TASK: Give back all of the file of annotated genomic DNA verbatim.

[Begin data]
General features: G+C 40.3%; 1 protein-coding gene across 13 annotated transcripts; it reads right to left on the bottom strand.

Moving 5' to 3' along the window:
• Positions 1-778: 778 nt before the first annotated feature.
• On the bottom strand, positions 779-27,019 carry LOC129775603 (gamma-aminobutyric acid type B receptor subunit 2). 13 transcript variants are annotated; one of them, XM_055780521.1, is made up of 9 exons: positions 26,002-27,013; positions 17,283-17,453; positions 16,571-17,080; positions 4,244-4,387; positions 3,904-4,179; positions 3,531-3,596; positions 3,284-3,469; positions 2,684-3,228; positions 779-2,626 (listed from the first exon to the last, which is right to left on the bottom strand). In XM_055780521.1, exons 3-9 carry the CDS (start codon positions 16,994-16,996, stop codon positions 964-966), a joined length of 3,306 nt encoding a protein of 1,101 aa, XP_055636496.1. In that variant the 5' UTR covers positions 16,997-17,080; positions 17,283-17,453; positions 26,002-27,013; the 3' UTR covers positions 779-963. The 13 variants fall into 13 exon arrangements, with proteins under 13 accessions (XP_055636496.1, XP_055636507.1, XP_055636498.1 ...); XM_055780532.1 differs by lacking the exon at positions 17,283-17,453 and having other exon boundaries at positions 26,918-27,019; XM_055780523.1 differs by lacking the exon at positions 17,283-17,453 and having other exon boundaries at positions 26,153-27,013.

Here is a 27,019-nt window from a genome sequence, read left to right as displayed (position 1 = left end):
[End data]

General features: G+C 40.3%; 1 protein-coding gene across 13 annotated transcripts; it reads right to left on the bottom strand.

Moving 5' to 3' along the window:
• Positions 1-778: 778 nt before the first annotated feature.
• On the bottom strand, positions 779-27,019 carry LOC129775603 (gamma-aminobutyric acid type B receptor subunit 2). 13 transcript variants are annotated; one of them, XM_055780521.1, is made up of 9 exons: positions 26,002-27,013; positions 17,283-17,453; positions 16,571-17,080; positions 4,244-4,387; positions 3,904-4,179; positions 3,531-3,596; positions 3,284-3,469; positions 2,684-3,228; positions 779-2,626 (listed from the first exon to the last, which is right to left on the bottom strand). In XM_055780521.1, exons 3-9 carry the CDS (start codon positions 16,994-16,996, stop codon positions 964-966), a joined length of 3,306 nt encoding a protein of 1,101 aa, XP_055636496.1. In that variant the 5' UTR covers positions 16,997-17,080; positions 17,283-17,453; positions 26,002-27,013; the 3' UTR covers positions 779-963. The 13 variants fall into 13 exon arrangements, with proteins under 13 accessions (XP_055636496.1, XP_055636507.1, XP_055636498.1 ...); XM_055780532.1 differs by lacking the exon at positions 17,283-17,453 and having other exon boundaries at positions 26,918-27,019; XM_055780523.1 differs by lacking the exon at positions 17,283-17,453 and having other exon boundaries at positions 26,153-27,013.

Here is a 27,019-nt window from a genome sequence, read left to right as displayed (position 1 = left end):